Mike said the water rose and receded a total of four times that night and reached just under the Charleson house but the house was high enough that the water did not get inside.
One house, Matthew Lucas Sr.’s, drifted all the way to Ivan Clarke’s (Government Dock). Three women, Cecilia Tom, Janet Webster and an elder known as Na’Na were locked inside, unable to open windows or doors. Tony Charleson rescued them from a canoe before the house burst into flames. It may not be a coincidence that Mamie Lucas, widow of Matthew Lucas Sr. built her home on one of the highest hills in Hot Springs Cove.
There were about 18 houses and Louie and Steve’s houses were the only ones okay. One drifted away and the rest were lifted off of their posts, becoming twisted, unstable wrecks.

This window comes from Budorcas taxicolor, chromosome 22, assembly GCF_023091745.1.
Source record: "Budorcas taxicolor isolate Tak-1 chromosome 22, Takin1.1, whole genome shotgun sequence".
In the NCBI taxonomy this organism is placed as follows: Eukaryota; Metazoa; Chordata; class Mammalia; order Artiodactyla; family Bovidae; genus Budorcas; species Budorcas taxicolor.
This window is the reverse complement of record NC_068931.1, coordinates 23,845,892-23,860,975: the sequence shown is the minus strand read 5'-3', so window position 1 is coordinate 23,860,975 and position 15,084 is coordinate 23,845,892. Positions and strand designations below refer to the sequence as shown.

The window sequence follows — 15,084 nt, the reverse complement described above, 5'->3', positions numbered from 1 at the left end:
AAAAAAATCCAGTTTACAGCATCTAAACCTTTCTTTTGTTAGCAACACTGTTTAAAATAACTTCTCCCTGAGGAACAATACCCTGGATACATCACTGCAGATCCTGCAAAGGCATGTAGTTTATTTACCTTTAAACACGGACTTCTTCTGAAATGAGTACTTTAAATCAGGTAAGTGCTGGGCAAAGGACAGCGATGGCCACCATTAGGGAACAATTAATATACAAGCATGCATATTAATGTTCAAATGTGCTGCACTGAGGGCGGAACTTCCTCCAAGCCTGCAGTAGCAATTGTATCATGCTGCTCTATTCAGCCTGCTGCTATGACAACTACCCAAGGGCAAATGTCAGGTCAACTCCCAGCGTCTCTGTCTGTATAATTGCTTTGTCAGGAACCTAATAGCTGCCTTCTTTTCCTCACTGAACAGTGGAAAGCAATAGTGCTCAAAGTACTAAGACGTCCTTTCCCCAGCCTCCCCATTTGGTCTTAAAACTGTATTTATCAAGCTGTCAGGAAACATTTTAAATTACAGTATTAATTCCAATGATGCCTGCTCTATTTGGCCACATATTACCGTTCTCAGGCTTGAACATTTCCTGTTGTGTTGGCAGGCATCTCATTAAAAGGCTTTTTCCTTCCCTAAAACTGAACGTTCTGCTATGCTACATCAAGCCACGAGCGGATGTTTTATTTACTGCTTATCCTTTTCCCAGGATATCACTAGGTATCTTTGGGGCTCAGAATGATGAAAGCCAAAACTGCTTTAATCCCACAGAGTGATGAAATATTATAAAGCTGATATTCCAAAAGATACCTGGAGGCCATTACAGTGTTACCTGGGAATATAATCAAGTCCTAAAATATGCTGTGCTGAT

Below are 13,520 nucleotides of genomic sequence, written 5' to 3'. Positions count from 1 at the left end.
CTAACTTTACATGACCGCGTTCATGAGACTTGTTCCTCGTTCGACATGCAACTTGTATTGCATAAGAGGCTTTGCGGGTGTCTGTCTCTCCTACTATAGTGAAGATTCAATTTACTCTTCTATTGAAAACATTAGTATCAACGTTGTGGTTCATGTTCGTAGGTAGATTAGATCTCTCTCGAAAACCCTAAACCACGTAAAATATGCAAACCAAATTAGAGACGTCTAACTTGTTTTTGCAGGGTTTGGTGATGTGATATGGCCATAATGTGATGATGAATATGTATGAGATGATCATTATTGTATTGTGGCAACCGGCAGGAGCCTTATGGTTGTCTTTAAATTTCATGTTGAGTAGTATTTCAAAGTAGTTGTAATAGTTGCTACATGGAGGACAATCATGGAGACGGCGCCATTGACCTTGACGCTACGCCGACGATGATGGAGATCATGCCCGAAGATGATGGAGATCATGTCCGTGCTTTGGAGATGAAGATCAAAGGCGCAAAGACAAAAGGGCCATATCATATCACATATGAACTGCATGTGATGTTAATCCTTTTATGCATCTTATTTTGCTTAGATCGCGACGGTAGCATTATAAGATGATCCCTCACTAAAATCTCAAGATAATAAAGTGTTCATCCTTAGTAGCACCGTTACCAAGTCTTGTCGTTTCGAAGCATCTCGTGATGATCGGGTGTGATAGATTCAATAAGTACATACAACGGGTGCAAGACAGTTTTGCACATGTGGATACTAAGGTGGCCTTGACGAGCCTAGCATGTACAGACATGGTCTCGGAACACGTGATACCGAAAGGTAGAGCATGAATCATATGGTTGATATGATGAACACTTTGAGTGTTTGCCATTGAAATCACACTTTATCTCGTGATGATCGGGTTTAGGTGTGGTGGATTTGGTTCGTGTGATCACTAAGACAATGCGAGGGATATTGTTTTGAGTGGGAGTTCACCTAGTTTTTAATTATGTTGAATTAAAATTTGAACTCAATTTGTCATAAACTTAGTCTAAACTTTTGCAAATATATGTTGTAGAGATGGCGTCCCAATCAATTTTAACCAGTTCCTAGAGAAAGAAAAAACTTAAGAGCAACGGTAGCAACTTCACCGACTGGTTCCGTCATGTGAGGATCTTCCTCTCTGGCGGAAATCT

Betty Lucas: A young girl living at Christie Residential School at the time, Betty had no idea what her family at home was going through. All I know is we were woken up and told to pray for all Hesquiahts. I asked why but they told us to just pray so we did. The next day we found out all the houses were gone.
Joe Tom Sr., 91 said he was a telephone lineman at the time and was at home with three of his kids. He said he was looking out at his boat and noticed it was listing to one side. Upon closer inspection he noticed a canoe and putt-putt had drifted away. The tide suddenly went real low so he went to look for the boats. He found one near the present-day village site. ‘When I got back my house was drifting away,” he said. Nobody got hurt and that was good.
He said Ahousaht called and told us to go there so the next morning we took the women and children there. The next day there were six or seven media from all over flying over and taking pictures.